Shortlisted for the 2017 Brage Prize
Fanny, a 17-year-old high school senior, has lost both her parents in a car accident. Granted permission to live independently in the family home located on the outskirts of a small Norwegian town, she passes the days performing her unchanging routine: going to school, maintaining the house, chopping and stacking wood, and keeping the weeds at bay. As Fanny grieves and attempts to come to terms with the sad circumstances of her life, a fairy tale-like world full of new possibilities begins to emerge around her.
Written by Rune Christiansen, one of Norway’s most exciting literary talents, and masterfully translated by Kari Dickson, Fanny and the Mystery in the Grieving Forest is a beautiful, poetic portrait of grief, friendship, independence, and transgression.
Watch the Book Launch and Reading:
Praise for Fanny and the Mystery in the Grieving Forest:
“Fanny and the Mystery in the Grieving Forest is among the saddest and most uplifting books I’ve read. This story of a grieving young woman is told in short bursts of lustrous writing crisp as aquavit that leave the reader seeing the world anew. Christiansen is taking on the big themes, love and death, but I know what side he’s on.” —Michael Redhill, Scotiabank Giller Prize winning author of Bellevue Square
“Rune Christiansen’s Fanny and the Mystery of the Grieving Forest is one of those special stories I find myself petting once I’ve finished, as if it were a wee forest creature I have fallen in love with. A shimmering musing on grief, Fanny is both ecstatic fairytale and Gothic novel—beguiling, haunting, and erotic in equal measure. There are very few books I would put in the category of heart places, but this is certainly one.”
—Kathryn Kuitenbrouwer, author of All the Broken Things
“An exquisitely written novel of grief. Rune Christiansen shows yet again why he is one of Norway’s leading literary stylists. Reading him is a pleasure unlike any other.”
“Christiansen’s stylistic confidence and authoritative writing lift the text to a level rarely reached in Norwegian contemporary literature. Fanny and the Mystery in the Grieving Forest deserves not only literary prizes but also an audience far greater than Norway.”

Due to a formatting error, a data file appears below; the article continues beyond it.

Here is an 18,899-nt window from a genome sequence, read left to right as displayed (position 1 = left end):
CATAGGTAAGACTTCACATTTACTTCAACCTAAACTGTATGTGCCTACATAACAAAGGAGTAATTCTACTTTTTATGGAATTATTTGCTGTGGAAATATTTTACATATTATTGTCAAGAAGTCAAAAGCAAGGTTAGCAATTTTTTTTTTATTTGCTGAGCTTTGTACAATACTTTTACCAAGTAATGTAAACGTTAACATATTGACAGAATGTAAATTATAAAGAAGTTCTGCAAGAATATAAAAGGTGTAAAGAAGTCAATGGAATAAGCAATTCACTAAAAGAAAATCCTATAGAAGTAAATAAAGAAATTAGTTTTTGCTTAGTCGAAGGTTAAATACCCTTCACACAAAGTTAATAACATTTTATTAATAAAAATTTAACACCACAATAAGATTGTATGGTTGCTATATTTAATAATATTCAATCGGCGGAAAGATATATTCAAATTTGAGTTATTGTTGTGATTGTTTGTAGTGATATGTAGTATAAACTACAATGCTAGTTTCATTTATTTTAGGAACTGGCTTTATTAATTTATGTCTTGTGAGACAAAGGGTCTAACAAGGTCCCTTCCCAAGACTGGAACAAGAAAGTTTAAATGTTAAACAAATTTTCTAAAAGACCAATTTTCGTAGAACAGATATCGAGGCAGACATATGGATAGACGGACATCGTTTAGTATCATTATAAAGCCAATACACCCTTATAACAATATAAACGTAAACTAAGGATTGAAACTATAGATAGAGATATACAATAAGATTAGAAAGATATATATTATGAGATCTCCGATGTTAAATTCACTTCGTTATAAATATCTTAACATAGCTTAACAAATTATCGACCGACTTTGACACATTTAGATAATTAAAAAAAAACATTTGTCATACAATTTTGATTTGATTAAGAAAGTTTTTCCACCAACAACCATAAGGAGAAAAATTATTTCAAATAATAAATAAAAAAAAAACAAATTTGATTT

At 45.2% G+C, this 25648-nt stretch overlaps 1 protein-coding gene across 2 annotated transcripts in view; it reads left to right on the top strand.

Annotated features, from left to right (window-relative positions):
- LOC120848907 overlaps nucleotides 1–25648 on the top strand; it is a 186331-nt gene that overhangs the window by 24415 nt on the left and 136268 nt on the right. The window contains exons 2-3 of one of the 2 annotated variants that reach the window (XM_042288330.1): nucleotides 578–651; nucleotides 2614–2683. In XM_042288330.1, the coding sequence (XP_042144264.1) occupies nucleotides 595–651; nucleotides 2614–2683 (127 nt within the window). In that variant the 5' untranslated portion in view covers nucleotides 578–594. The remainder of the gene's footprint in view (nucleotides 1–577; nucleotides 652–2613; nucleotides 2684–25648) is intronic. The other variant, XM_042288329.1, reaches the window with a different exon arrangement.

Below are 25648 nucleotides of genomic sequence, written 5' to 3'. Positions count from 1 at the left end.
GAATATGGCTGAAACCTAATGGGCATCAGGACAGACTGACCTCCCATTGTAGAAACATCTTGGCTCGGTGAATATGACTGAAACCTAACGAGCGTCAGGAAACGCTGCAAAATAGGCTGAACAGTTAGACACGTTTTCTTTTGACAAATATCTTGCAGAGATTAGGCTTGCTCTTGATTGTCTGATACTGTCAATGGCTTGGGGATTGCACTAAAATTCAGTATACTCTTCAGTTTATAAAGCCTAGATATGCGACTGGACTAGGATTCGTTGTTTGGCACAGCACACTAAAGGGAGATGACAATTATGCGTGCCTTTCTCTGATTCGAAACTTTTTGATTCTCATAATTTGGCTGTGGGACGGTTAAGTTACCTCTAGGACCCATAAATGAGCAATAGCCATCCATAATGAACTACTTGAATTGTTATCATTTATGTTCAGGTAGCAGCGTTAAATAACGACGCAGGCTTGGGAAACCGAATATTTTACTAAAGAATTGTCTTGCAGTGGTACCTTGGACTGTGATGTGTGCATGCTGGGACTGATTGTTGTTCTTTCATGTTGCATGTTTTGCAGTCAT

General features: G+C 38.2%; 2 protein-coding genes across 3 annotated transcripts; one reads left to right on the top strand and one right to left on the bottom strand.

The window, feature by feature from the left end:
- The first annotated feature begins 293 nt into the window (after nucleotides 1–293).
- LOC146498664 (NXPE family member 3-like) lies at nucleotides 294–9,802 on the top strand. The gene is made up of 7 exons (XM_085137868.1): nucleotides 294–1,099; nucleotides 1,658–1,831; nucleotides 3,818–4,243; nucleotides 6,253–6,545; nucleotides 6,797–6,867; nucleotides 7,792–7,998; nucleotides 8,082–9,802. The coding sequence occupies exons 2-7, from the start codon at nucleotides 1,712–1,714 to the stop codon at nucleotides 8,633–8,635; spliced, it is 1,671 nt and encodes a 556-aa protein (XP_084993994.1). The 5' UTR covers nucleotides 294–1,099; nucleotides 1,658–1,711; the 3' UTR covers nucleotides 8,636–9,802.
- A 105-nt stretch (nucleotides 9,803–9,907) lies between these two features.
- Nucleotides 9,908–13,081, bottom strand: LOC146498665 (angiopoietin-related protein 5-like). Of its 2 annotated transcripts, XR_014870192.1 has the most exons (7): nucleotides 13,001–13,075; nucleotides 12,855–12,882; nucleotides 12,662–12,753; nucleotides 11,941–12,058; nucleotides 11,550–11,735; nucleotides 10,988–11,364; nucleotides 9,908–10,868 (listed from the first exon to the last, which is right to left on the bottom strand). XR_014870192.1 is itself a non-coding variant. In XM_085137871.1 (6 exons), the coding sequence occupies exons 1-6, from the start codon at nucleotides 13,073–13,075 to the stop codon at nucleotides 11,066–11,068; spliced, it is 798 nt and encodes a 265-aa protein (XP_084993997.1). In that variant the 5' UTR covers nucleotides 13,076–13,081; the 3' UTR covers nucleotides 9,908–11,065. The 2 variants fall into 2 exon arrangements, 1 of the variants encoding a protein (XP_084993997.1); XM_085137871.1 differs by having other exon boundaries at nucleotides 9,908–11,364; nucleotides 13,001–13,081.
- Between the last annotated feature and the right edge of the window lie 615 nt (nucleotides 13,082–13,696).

—Dag og Tid
“A magnificent novel. Gripping, poetic and thought-provoking. 6/6 stars.”
Read an excerpt from Fanny and the Mystery in the Grieving Forest —Lit Hub
The Last Girl On The Moon: An excerpt from Rune Christiansen’s Fanny and the Mystery in the Grieving Forest —PRISM International
“These fragments are sharper-edged than they seem, and the juxtaposition of whimsical feeling with an evocative handling of depression leads this novel toward its powerful, haunting conclusion.”—Tobias Caroll, Words Without Borders
Character Study: Fanny and the Mystery in the Grieving Forest —All Lit Up
Interview with Rune Christiansen —Off the Shelf, Thunder Bay Public Library
Normality Becomes Madness: Trauma in Contemporary Nordic Speculative Fiction —Katie Smith, Los Angeles Review of Books
Kari Dickson – Translator of the Month —Norwegian Literature Abroad (NORLA) blog
“Fanny is an interesting character who plays by her own rules when it comes to continuing life without those she loves.” —Paul Sutter, Shelf Life
“Something about the attitude or feeling of the book appeals to me greatly: the way the story is written, the forest, the feeling of hidden folklore, the matter-of-factness. Life is overwhelming and difficult, but no one said it was meant to be easy, and, in the middle of it all, there is something moving and beautiful to read about.” —2020 Book Review, Jennifer Morag Henderson, author of Josephine Tey: A Life
Rune Christiansen is a Norwegian poet and novelist. One of Norway’s most important literary writers, he is the author of more than 20 books of fiction, poetry and nonfiction. He has won many prestigious awards, including the 2014 Brage Prize for his bestselling novel, The Loneliness in Lydia Erneman’s Life. He is also a professor of creative writing. Rune lives just outside of Oslo, Norway.
Kari Dickson is a literary translator. She translates from Norwegian, and her work includes crime fiction, literary fiction, children’s books, theatre and nonfiction. She is also an occasional tutor in Norwegian language, literature and translation at the University of Edinburgh, and has worked with BCLT and the Writers’ Centre Norwich. She lives in Edinburgh.